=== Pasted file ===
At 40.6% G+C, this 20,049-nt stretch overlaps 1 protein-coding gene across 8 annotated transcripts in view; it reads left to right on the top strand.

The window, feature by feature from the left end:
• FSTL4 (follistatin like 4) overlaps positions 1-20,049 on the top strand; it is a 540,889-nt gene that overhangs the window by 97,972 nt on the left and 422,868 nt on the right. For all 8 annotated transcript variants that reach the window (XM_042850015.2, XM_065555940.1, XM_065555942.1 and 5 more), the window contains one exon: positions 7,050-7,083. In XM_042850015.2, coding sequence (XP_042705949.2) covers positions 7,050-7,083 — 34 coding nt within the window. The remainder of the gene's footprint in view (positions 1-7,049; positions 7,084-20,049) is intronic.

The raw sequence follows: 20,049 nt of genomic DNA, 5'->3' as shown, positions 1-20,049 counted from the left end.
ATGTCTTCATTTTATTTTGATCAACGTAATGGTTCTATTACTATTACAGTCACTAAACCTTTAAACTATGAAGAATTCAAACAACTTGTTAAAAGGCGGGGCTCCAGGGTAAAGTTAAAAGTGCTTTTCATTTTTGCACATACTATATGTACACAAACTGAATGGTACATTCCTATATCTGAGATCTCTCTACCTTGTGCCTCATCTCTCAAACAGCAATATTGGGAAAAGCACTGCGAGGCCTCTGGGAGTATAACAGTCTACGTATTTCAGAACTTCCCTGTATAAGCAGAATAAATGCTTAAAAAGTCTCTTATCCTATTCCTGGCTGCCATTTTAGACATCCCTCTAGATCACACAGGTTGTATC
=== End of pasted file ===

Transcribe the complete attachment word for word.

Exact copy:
At 40.6% G+C, this 20,049-nt stretch overlaps 1 protein-coding gene across 8 annotated transcripts in view; it reads left to right on the top strand.

The window, feature by feature from the left end:
• FSTL4 (follistatin like 4) overlaps positions 1-20,049 on the top strand; it is a 540,889-nt gene that overhangs the window by 97,972 nt on the left and 422,868 nt on the right. For all 8 annotated transcript variants that reach the window (XM_042850015.2, XM_065555940.1, XM_065555942.1 and 5 more), the window contains one exon: positions 7,050-7,083. In XM_042850015.2, coding sequence (XP_042705949.2) covers positions 7,050-7,083 — 34 coding nt within the window. The remainder of the gene's footprint in view (positions 1-7,049; positions 7,084-20,049) is intronic.

The raw sequence follows: 20,049 nt of genomic DNA, 5'->3' as shown, positions 1-20,049 counted from the left end.
ATGTCTTCATTTTATTTTGATCAACGTAATGGTTCTATTACTATTACAGTCACTAAACCTTTAAACTATGAAGAATTCAAACAACTTGTTAAAAGGCGGGGCTCCAGGGTAAAGTTAAAAGTGCTTTTCATTTTTGCACATACTATATGTACACAAACTGAATGGTACATTCCTATATCTGAGATCTCTCTACCTTGTGCCTCATCTCTCAAACAGCAATATTGGGAAAAGCACTGCGAGGCCTCTGGGAGTATAACAGTCTACGTATTTCAGAACTTCCCTGTATAAGCAGAATAAATGCTTAAAAAGTCTCTTATCCTATTCCTGGCTGCCATTTTAGACATCCCTCTAGATCACACAGGTTGTATC